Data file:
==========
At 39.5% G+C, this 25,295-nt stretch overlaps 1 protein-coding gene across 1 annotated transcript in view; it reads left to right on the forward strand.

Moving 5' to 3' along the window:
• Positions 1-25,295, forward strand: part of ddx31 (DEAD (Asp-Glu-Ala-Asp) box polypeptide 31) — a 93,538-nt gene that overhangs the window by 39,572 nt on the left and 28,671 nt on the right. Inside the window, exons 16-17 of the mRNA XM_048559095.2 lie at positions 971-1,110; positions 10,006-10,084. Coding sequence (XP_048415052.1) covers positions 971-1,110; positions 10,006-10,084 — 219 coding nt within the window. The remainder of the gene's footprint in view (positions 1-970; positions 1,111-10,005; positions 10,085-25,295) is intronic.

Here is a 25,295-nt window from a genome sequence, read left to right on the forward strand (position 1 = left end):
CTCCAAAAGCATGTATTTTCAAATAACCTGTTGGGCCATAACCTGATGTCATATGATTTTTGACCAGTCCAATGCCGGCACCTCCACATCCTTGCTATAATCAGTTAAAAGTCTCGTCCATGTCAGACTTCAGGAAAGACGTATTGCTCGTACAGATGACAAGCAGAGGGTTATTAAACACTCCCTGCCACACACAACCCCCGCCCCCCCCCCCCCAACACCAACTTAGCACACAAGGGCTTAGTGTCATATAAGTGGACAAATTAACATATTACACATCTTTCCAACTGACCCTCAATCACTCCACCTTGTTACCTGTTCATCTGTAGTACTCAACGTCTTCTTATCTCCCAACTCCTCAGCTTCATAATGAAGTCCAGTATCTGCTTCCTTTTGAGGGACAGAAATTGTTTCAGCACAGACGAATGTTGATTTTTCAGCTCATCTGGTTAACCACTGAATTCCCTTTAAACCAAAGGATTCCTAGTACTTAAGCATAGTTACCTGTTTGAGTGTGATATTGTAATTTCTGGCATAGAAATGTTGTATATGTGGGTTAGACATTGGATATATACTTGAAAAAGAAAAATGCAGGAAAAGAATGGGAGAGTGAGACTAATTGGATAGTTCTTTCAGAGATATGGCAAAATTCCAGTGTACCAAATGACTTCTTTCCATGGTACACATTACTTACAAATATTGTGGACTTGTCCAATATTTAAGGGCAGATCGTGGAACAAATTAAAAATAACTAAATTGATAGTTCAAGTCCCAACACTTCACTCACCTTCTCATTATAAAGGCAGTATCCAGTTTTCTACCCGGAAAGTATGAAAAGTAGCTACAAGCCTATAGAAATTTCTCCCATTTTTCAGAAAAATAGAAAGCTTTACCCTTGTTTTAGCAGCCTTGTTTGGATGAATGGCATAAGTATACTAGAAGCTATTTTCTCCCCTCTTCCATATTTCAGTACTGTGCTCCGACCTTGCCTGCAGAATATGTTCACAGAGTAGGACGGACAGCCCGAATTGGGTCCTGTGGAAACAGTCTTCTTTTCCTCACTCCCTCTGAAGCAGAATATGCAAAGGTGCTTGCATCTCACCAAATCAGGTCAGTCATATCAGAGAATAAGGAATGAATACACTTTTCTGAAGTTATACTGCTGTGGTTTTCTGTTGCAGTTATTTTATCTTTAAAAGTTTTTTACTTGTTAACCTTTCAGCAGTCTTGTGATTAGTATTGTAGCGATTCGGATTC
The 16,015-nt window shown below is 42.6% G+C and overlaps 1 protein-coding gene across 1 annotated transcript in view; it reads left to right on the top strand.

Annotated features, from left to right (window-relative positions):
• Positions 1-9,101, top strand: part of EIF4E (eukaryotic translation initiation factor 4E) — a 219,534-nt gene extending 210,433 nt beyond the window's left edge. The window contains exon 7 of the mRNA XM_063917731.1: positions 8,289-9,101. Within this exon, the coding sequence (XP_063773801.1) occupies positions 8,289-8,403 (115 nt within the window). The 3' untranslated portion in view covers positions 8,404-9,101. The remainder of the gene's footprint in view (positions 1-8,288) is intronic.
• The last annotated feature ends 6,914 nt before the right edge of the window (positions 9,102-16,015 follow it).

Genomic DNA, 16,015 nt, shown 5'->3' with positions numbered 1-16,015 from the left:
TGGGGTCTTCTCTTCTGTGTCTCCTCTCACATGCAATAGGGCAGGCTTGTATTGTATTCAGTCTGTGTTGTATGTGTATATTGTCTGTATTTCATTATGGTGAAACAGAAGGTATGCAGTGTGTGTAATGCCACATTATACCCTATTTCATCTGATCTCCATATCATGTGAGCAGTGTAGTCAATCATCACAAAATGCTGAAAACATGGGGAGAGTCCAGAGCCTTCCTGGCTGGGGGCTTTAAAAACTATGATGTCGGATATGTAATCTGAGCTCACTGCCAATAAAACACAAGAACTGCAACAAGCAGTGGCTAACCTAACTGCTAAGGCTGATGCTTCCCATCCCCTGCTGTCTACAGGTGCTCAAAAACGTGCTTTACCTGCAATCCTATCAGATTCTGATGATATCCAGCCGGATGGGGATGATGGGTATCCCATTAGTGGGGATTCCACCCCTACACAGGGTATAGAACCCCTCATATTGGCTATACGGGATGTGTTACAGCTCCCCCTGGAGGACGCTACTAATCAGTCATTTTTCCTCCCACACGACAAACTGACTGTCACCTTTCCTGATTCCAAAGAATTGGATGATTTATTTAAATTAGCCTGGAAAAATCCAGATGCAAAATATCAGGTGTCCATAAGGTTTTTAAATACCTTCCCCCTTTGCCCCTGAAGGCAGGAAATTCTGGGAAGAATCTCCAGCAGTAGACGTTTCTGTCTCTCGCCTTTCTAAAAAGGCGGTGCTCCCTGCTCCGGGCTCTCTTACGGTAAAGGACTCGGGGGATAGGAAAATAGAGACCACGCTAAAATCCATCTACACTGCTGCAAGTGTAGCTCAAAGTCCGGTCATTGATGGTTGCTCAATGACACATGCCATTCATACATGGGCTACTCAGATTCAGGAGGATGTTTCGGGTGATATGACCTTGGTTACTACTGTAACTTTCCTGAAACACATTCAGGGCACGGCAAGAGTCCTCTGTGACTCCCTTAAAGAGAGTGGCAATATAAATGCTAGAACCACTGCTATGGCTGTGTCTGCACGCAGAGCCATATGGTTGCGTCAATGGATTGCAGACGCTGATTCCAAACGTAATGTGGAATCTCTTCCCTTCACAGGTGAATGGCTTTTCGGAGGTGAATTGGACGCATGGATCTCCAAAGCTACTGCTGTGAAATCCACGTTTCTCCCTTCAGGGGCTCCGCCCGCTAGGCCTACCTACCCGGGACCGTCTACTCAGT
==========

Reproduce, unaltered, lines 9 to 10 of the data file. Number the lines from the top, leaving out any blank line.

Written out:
• The last annotated feature ends 6,914 nt before the right edge of the window (positions 9,102-16,015 follow it).

Genomic DNA, 16,015 nt, shown 5'->3' with positions numbered 1-16,015 from the left: